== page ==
Four men open their Victorian as a new gay guest house in DC

by Will Doig
Published on June 26, 2003, 12:00am | Comments

TAKE YOUR BEST GUEST! Amazing guesthouse accommodates all of your room and board needs. Stylish design, fireplaces, huge loft, one block from new convention center. Occupants are four live-in GM's who'll take care of the cooking and cleaning so you get out the door on time.

Randy Kuczor, Tom Bell, Mike Mollock and Ron Wilkerson run -- and live at -- the D.C. Guest House, a stylish, gay-owned bed and breakfast located in downtown Washington. Though they've lived there for five years, they've only been open for business since May. So far, the endeavor has been a rollicking success.

RANDY [in room #2]: We got a call from some people in Australia who want to stay here for a year. We're considering it. That's not just a "Sure, give us your American Express number" deal.

TOM: We have to make sure we're all going to get along.

RANDY: That's why we like to handle reservations ourselves rather than go through a service. You can tell if you're going to connect with a guest. It's not like a hotel. We're living here with them. If you're not getting along on the phone, you're not going to get along in the house. We've made arrangements for people to go to another guesthouse before because they were more of the bathhouse mentality.

Base of Operations: The D.C. Guest House
opens its doors for visitors.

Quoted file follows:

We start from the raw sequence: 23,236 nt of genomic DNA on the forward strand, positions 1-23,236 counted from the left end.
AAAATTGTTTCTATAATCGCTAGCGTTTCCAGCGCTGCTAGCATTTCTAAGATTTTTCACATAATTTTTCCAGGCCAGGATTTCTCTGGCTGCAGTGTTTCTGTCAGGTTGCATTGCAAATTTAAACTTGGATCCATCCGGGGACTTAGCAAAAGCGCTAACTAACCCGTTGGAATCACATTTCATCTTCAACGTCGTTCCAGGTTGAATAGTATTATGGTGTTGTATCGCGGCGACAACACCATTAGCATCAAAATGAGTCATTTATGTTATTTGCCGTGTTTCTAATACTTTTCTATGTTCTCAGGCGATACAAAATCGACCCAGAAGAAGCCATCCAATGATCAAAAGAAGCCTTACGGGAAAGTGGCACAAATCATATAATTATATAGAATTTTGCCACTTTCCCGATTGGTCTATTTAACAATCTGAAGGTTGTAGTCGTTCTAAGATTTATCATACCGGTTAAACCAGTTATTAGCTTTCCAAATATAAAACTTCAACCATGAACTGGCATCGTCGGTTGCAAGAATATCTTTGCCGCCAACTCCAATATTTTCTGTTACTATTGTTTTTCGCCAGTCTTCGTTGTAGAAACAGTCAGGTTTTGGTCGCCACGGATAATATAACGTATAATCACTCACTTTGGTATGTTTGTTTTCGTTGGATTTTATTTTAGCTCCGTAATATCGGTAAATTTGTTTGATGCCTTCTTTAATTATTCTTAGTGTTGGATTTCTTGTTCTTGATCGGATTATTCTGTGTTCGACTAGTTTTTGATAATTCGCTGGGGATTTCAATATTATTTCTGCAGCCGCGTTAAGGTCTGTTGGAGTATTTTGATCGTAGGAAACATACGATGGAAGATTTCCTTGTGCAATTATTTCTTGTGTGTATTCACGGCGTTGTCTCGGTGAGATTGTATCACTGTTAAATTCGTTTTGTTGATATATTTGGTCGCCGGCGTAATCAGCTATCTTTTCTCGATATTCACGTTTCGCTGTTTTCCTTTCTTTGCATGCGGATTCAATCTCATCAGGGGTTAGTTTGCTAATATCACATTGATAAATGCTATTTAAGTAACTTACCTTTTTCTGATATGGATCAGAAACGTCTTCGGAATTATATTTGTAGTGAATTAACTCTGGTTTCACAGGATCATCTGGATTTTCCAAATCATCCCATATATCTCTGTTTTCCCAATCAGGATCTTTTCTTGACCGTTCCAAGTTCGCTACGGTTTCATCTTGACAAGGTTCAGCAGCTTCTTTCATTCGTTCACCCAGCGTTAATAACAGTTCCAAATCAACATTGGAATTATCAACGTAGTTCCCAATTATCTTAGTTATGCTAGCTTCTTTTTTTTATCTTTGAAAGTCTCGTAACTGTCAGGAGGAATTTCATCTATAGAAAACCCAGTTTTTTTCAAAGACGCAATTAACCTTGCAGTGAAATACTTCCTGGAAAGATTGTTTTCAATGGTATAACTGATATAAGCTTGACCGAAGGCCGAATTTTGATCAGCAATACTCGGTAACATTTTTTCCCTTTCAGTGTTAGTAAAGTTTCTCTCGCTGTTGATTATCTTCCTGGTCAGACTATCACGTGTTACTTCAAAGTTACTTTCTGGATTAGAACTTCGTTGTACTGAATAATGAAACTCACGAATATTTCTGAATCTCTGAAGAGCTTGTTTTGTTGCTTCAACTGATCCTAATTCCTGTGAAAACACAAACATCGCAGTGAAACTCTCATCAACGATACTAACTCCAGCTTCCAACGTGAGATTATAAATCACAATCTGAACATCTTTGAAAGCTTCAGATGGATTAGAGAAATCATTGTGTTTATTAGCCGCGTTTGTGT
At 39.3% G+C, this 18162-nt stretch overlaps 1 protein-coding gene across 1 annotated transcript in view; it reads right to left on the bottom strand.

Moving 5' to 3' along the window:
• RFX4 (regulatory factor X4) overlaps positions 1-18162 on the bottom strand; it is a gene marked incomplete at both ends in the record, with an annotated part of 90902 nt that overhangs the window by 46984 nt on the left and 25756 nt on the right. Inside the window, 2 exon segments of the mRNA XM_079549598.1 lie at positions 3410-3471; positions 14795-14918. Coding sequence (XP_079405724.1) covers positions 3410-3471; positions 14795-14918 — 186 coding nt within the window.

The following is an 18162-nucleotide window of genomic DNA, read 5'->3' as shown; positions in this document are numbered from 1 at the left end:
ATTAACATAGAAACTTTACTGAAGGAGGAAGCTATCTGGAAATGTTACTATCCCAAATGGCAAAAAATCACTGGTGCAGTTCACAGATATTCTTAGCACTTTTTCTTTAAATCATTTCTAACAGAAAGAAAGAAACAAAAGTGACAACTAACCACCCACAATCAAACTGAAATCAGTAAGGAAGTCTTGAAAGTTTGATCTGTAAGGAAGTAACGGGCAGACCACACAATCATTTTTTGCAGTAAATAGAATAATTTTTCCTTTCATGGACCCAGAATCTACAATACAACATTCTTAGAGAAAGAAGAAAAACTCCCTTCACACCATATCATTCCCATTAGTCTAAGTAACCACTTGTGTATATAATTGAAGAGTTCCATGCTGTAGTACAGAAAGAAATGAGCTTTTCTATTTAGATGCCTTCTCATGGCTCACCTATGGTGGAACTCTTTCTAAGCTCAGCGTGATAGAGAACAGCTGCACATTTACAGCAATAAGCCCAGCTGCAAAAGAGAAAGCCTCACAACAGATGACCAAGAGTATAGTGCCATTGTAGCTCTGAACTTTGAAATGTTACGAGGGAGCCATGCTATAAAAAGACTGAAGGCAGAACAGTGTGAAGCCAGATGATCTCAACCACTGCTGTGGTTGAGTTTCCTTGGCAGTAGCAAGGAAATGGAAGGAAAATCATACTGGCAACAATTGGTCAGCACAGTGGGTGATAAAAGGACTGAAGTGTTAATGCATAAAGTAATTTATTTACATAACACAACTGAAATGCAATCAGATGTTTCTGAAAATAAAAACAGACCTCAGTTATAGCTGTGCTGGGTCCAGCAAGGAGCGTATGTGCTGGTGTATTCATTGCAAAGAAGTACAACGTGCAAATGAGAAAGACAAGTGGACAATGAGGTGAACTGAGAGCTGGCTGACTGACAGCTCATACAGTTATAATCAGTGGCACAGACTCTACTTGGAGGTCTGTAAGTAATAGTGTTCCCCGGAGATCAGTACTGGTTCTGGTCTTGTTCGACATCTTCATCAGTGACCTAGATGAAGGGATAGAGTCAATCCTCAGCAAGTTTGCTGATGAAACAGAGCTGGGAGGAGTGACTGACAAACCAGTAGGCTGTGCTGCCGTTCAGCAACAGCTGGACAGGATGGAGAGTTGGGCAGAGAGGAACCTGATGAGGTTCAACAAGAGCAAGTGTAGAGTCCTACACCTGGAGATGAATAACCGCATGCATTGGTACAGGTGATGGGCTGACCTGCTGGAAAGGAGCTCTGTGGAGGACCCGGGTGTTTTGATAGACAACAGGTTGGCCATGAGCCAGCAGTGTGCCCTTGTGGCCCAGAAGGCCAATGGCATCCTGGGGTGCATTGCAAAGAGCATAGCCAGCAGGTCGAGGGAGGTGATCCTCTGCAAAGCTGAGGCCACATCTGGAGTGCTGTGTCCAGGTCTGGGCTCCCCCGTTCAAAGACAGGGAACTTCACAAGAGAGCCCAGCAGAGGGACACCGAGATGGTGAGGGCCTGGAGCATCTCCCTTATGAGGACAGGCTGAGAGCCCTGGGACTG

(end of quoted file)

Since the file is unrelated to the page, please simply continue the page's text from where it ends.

TOM [in room #4]: People know that this is not a place where you can do things on the couch downstairs.

RANDY: Yes, it's a gay-owned bed and breakfast, not a gay-owned bathhouse. God forbid people should have sex in a rented room, but it happens. That's why we make it a point to say, these are your bath towels. They're Egyptian cotton. And these are your trick towels. They're 98 cents. I hate when you stay at a hotel where the towel is so thin that you can't dry off, or so thick that it's like a rug. We're out there, feeling the texture of towels.

Mi casa es su casa: Randy, Tom, Mike and Ron have made their home life their livelihood. The guests find more cozy comfort and camaraderie than a hotel offers -- so much so that many guests prefer eating in the kitchen with the boys to being served in the dining room.

We go everywhere from Crate & Barrel to flea markets to find stuff for the rooms. We function more as a family unit than friends. We had always joked that if we ever lost our jobs we could turn this place into a bed and breakfast. Well, lo and behold, 9/11 happened, we were unemployed and we did it. I used to have visions of myself turning into Mrs. Madrigal from Tales of the City, walking around, carrying cats.

TOM [in bathroom]: This used to be an elevator shaft. We left in the original gears and weight stack. When this house was a mortuary in the late 1800s, this was the workshop. The elevator was used for lifting caskets.

RANDY: By the time we bought it, it had been the 10th Street Art Gallery for twenty years. We have artwork from every decade since 1840 represented in the house. You can't see this house at a glance. You can stay here for a week and see something on the last day that you missed the whole time you were here.

TOM [in kitchen]: We perform all the services for the guests together and it goes by just like that. In the wintertime, if one of the guests wants a fire in the fireplace, we'll build it for them. For breakfast, people can have just coffee or a full spread. Randy does all the cooking.

RANDY: Most guests ask if they can eat in the kitchen with us rather than in the dining room, though. We'll use the dining room for brunch on Saturday or Sunday, but most of the time they're in here with us. People help clean up after breakfast. It's a totally different mentality than a hotel. They want to feel like they're part of the family here and we make them feel that way.

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